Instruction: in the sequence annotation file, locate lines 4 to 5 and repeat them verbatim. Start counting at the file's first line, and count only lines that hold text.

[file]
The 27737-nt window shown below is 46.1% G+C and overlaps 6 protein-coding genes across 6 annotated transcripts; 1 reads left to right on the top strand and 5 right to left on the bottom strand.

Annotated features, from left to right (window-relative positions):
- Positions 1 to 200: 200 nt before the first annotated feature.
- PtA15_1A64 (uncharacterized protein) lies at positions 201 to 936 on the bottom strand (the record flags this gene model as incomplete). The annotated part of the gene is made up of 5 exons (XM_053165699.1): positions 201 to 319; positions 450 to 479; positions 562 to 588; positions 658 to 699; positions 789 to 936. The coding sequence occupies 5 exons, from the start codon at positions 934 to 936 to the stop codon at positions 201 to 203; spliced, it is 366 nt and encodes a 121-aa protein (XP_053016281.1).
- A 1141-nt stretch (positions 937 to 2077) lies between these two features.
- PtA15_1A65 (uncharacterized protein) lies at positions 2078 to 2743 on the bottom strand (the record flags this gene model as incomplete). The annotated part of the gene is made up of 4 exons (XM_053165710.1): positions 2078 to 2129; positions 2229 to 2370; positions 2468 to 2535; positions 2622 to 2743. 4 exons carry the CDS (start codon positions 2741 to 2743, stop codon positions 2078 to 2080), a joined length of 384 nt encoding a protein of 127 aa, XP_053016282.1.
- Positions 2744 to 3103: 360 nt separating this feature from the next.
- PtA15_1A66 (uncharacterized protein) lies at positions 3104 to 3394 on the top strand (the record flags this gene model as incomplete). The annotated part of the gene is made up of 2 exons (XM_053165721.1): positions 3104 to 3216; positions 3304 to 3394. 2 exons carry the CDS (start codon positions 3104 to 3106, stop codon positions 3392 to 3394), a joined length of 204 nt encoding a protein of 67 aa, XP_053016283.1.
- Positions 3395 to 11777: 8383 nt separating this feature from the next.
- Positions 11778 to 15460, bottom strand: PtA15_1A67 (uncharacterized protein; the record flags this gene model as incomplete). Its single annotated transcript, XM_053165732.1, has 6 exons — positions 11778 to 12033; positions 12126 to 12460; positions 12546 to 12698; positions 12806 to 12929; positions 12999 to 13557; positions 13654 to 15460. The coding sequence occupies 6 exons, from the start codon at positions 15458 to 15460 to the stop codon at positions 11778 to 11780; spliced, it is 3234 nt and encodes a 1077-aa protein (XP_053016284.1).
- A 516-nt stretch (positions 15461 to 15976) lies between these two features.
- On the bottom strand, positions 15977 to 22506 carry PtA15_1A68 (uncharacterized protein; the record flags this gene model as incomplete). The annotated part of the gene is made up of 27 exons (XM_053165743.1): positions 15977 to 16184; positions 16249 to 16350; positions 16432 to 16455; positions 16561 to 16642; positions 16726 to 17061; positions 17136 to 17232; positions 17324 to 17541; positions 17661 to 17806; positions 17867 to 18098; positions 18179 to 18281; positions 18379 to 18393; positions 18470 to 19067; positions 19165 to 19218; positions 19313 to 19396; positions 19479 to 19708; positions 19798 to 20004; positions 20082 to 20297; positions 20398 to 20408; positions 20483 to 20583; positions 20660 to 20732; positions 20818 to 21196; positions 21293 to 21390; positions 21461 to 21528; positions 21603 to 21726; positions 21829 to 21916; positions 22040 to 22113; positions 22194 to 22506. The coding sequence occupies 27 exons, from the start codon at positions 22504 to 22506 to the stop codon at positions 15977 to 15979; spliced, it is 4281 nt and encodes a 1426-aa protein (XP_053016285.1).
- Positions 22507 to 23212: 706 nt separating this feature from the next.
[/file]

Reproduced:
- PtA15_1A64 (uncharacterized protein) lies at positions 201 to 936 on the bottom strand (the record flags this gene model as incomplete). The annotated part of the gene is made up of 5 exons (XM_053165699.1): positions 201 to 319; positions 450 to 479; positions 562 to 588; positions 658 to 699; positions 789 to 936. The coding sequence occupies 5 exons, from the start codon at positions 934 to 936 to the stop codon at positions 201 to 203; spliced, it is 366 nt and encodes a 121-aa protein (XP_053016281.1).
- A 1141-nt stretch (positions 937 to 2077) lies between these two features.